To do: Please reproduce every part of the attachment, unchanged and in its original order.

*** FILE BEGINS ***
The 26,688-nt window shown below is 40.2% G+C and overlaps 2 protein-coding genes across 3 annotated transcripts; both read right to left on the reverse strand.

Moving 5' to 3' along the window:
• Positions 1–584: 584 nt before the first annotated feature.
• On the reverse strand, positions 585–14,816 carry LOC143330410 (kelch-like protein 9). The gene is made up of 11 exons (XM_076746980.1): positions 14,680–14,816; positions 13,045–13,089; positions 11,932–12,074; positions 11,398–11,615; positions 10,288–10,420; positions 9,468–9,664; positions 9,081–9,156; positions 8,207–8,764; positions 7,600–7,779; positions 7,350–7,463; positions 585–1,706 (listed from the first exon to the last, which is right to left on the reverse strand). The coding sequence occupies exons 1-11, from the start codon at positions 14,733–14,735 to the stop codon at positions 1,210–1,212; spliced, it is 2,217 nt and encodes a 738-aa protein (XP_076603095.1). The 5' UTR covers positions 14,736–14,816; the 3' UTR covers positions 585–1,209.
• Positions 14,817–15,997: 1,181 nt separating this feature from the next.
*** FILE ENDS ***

The 26,688-nt window shown below is 40.2% G+C and overlaps 2 protein-coding genes across 3 annotated transcripts; both read right to left on the reverse strand.

Moving 5' to 3' along the window:
• Positions 1–584: 584 nt before the first annotated feature.
• On the reverse strand, positions 585–14,816 carry LOC143330410 (kelch-like protein 9). The gene is made up of 11 exons (XM_076746980.1): positions 14,680–14,816; positions 13,045–13,089; positions 11,932–12,074; positions 11,398–11,615; positions 10,288–10,420; positions 9,468–9,664; positions 9,081–9,156; positions 8,207–8,764; positions 7,600–7,779; positions 7,350–7,463; positions 585–1,706 (listed from the first exon to the last, which is right to left on the reverse strand). The coding sequence occupies exons 1-11, from the start codon at positions 14,733–14,735 to the stop codon at positions 1,210–1,212; spliced, it is 2,217 nt and encodes a 738-aa protein (XP_076603095.1). The 5' UTR covers positions 14,736–14,816; the 3' UTR covers positions 585–1,209.
• Positions 14,817–15,997: 1,181 nt separating this feature from the next.